Western Australia has the highest diversity of seagrass species in the world, with 25 species represented, of which 12 are found in the Kimberley (Thalassia hemprichii, Thalassodendron ciliatum, Enhalus acoroides, Halophila ovalis, Halodule uninervis, Halophila minor, Cymodocea angustata, Syringodium isoetifolium, Cyrnodocea serrulata, Halophila spinulosa, Halodule pinifolia and Halophila decipiens). Seagrass are marine flowering plants, which like terrestrial plants, are photosynthetic and need sunlight to survive. The four habitat requirements of seagrasses are a marine environment, adequate substrate to lay down roots, sufficient immersion in seawater and light, to maintain growth.
Seagrass also contributes significantly to carbon capture, trapping approximately 12% of the total marine carbon captured. A new Rapid Assessment Report released in October 2009 by the UN and other scientists, found that of all the biological carbon, or green carbon captured in the world, over half (55%) is captured by marine-living organisms. The scientists coined a new term, “Blue Carbon”. Marine-living organisms range from plankton and bacteria to seagrasses, saltmarsh plants and mangrove forests.
The ocean’s vegetative habitats, in particular, mangroves, salt marshes and seagrasses, cover less than 1% of the seabed. These form the planets blue carbon sinks and account for over half of all carbon storage in ocean sediment and perhaps as much as over 70%. They comprise only 0.05% of the plant biomass on land, but store a comparable amount of carbon per year, and thus rank among the most intense carbon sinks on the planet.
Seagrass meadows grow in estuaries, in the lee of islands and in sheltered bays such as Roebuck Bay, which has some of the most extensive seagrass meadows in the world. The Bay supports an exceptionally high biomass and diversity of benthic invertebrates (estimated to be between 300 500 species), placing it amongst the most diverse mudflats known in the world (de Goeij et al. 2003). At low tide, approximately 160km2 of mudflats are exposed. The most vigourous stands of seagrass occur in areas that are exposed for less than 2 hours at low tide. Seagrass meadows also occur on the Dampier Peninsular, on the reef platforms of One Arm Point and Sunday Island.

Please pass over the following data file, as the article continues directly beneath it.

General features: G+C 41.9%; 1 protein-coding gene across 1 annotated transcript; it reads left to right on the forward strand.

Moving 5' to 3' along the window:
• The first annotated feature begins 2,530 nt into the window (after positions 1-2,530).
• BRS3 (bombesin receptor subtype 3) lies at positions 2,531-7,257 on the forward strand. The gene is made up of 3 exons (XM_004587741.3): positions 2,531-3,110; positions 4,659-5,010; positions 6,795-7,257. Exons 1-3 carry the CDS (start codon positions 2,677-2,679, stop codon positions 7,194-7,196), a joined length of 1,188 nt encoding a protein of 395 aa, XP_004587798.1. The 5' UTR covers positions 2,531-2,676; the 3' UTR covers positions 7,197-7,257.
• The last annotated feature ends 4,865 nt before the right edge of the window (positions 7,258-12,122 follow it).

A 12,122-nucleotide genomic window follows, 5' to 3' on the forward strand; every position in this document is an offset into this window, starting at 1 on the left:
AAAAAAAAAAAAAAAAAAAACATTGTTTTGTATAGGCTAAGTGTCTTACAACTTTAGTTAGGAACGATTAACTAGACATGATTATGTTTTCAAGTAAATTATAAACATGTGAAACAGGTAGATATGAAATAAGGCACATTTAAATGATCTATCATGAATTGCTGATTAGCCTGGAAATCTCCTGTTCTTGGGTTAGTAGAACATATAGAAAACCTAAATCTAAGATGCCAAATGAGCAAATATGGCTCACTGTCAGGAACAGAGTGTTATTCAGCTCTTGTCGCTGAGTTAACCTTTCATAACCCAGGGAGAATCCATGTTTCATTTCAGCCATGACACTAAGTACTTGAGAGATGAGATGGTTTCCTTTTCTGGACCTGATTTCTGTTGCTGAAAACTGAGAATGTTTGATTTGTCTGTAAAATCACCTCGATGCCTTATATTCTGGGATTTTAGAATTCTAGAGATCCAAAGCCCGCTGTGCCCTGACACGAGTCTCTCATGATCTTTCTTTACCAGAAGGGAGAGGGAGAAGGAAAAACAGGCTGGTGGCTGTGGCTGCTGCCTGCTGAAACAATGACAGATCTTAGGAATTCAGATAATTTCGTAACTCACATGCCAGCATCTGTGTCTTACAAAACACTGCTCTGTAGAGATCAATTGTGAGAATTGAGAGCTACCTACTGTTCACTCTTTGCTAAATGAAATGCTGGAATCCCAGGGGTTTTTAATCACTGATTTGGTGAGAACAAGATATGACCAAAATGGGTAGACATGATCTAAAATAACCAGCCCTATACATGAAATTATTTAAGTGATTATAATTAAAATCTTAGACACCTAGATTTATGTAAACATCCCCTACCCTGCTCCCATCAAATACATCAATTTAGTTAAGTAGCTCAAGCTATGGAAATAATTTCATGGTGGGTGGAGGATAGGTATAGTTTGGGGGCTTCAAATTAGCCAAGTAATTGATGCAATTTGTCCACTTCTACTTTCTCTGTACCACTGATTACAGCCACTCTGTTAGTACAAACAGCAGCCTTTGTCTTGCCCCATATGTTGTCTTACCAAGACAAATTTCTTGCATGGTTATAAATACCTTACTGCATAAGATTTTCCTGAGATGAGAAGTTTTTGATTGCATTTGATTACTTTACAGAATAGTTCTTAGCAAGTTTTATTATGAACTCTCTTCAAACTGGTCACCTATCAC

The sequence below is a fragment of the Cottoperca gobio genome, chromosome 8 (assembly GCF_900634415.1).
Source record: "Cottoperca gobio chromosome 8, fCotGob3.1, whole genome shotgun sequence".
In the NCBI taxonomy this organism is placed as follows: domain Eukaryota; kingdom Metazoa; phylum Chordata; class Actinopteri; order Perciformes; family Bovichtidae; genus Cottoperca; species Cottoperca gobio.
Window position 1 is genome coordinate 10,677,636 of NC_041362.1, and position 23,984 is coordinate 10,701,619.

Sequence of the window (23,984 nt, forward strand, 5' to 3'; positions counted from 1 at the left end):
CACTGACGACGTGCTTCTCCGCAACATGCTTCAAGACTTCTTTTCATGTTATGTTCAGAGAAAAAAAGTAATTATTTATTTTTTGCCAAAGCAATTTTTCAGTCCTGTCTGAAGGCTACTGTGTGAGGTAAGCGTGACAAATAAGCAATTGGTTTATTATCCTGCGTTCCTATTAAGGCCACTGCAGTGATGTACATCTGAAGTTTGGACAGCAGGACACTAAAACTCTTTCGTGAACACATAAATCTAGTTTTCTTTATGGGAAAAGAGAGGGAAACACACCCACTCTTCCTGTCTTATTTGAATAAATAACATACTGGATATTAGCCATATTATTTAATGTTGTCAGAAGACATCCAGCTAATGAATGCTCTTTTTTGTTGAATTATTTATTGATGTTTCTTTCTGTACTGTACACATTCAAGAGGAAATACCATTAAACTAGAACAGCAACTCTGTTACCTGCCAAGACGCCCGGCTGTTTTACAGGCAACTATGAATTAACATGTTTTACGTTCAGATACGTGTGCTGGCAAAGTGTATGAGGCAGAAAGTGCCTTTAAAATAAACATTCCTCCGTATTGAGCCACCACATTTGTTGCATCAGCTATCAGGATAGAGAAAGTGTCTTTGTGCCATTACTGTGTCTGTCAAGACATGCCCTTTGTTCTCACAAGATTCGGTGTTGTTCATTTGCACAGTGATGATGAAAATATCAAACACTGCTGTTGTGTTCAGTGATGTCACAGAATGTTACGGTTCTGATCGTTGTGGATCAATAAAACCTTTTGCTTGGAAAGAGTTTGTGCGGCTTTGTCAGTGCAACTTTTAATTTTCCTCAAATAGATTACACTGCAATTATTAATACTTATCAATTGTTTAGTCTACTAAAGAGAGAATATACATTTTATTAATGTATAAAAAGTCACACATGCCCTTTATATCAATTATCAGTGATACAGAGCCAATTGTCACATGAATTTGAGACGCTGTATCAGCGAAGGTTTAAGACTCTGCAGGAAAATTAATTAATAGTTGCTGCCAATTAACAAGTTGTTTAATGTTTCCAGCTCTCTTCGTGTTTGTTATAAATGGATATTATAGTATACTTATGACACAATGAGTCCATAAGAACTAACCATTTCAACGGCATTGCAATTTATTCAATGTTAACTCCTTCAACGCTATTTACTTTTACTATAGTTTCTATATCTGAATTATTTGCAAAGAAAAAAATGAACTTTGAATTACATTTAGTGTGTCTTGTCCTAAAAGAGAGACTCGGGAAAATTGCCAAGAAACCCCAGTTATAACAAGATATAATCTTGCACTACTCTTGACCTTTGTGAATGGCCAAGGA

Seagrass plants cannot withstand much wave action. The shallower edge of seagrass meadows is limited by water depth and the ability of the plants to withstand breaking waves, and the deeper edge is limited by the availability of light. In the tropics the seagrass may extend into the mangrove systems.
Seagrasses are sometimes known as ‘ecosystem engineers’ because of their ability to create their own habitat. Seagrasses usually grow in soft sediment habitats such as sandy or muddy substrates, depending on their rhizomes or root systems for anchorage. This in turn stablizes the substrate, and provides colonization for macroalgae and invertebrates, which use the leaves and stems as anchors. Seagrass leaf canopies can increase the substrata tenfold, increasing microhabitats comparted to non vegetated areas.
Seagrass meadows act as nurseries for many fish and crustacean species. The seagrass affords protection for the juveniles who also feed on epiphytes and the detritus which seagrass traps. Green Turtles (Chelonia mydas) and Dugong (Dugong Dugon) both feed exclusively on seagrass, preferring Halophila and Holodule genera. These two genera have relatively high species diversity with more than 10 species per genera. Green turtles eat only the seagrass leaves and the dugong eat leaves and roots. At low tide dugong foraging trails can be observed in the shallows.
The loss of seagrass meadows is often caused by human interference such as dredging, and increased nutrient load. Smaller seagrass recover more rapidly from disturbance, but larger species may take decades if recovery is possible.